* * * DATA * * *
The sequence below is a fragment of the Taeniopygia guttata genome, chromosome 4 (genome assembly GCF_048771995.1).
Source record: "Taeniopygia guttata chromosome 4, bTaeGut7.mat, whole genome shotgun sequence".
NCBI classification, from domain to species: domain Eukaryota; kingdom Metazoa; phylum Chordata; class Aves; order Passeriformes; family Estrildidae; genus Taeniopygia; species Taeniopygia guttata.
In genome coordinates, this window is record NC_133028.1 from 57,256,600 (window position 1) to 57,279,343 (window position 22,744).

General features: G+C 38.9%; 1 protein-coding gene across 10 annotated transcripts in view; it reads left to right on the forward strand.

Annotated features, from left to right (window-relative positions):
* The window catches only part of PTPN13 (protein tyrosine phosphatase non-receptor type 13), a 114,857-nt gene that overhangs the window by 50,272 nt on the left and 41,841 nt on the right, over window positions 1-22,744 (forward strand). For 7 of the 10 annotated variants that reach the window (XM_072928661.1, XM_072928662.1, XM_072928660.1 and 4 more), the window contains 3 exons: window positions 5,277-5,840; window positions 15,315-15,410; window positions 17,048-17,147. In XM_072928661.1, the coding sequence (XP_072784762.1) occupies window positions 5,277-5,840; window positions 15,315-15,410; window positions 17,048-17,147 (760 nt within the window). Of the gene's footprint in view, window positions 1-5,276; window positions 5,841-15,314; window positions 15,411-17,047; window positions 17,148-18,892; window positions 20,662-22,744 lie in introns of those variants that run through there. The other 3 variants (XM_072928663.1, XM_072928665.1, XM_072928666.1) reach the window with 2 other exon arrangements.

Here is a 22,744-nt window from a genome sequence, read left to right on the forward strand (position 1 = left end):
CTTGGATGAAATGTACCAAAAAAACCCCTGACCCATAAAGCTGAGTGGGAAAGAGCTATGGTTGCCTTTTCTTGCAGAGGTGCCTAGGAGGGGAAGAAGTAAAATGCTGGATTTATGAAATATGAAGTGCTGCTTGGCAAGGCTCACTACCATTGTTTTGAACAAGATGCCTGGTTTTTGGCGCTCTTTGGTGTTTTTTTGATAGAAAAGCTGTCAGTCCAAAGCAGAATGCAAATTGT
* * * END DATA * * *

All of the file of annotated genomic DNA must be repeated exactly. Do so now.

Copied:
The sequence below is a fragment of the Taeniopygia guttata genome, chromosome 4 (genome assembly GCF_048771995.1).
Source record: "Taeniopygia guttata chromosome 4, bTaeGut7.mat, whole genome shotgun sequence".
NCBI classification, from domain to species: domain Eukaryota; kingdom Metazoa; phylum Chordata; class Aves; order Passeriformes; family Estrildidae; genus Taeniopygia; species Taeniopygia guttata.
In genome coordinates, this window is record NC_133028.1 from 57,256,600 (window position 1) to 57,279,343 (window position 22,744).

General features: G+C 38.9%; 1 protein-coding gene across 10 annotated transcripts in view; it reads left to right on the forward strand.

Annotated features, from left to right (window-relative positions):
* The window catches only part of PTPN13 (protein tyrosine phosphatase non-receptor type 13), a 114,857-nt gene that overhangs the window by 50,272 nt on the left and 41,841 nt on the right, over window positions 1-22,744 (forward strand). For 7 of the 10 annotated variants that reach the window (XM_072928661.1, XM_072928662.1, XM_072928660.1 and 4 more), the window contains 3 exons: window positions 5,277-5,840; window positions 15,315-15,410; window positions 17,048-17,147. In XM_072928661.1, the coding sequence (XP_072784762.1) occupies window positions 5,277-5,840; window positions 15,315-15,410; window positions 17,048-17,147 (760 nt within the window). Of the gene's footprint in view, window positions 1-5,276; window positions 5,841-15,314; window positions 15,411-17,047; window positions 17,148-18,892; window positions 20,662-22,744 lie in introns of those variants that run through there. The other 3 variants (XM_072928663.1, XM_072928665.1, XM_072928666.1) reach the window with 2 other exon arrangements.

Here is a 22,744-nt window from a genome sequence, read left to right on the forward strand (position 1 = left end):
CTTGGATGAAATGTACCAAAAAAACCCCTGACCCATAAAGCTGAGTGGGAAAGAGCTATGGTTGCCTTTTCTTGCAGAGGTGCCTAGGAGGGGAAGAAGTAAAATGCTGGATTTATGAAATATGAAGTGCTGCTTGGCAAGGCTCACTACCATTGTTTTGAACAAGATGCCTGGTTTTTGGCGCTCTTTGGTGTTTTTTTGATAGAAAAGCTGTCAGTCCAAAGCAGAATGCAAATTGT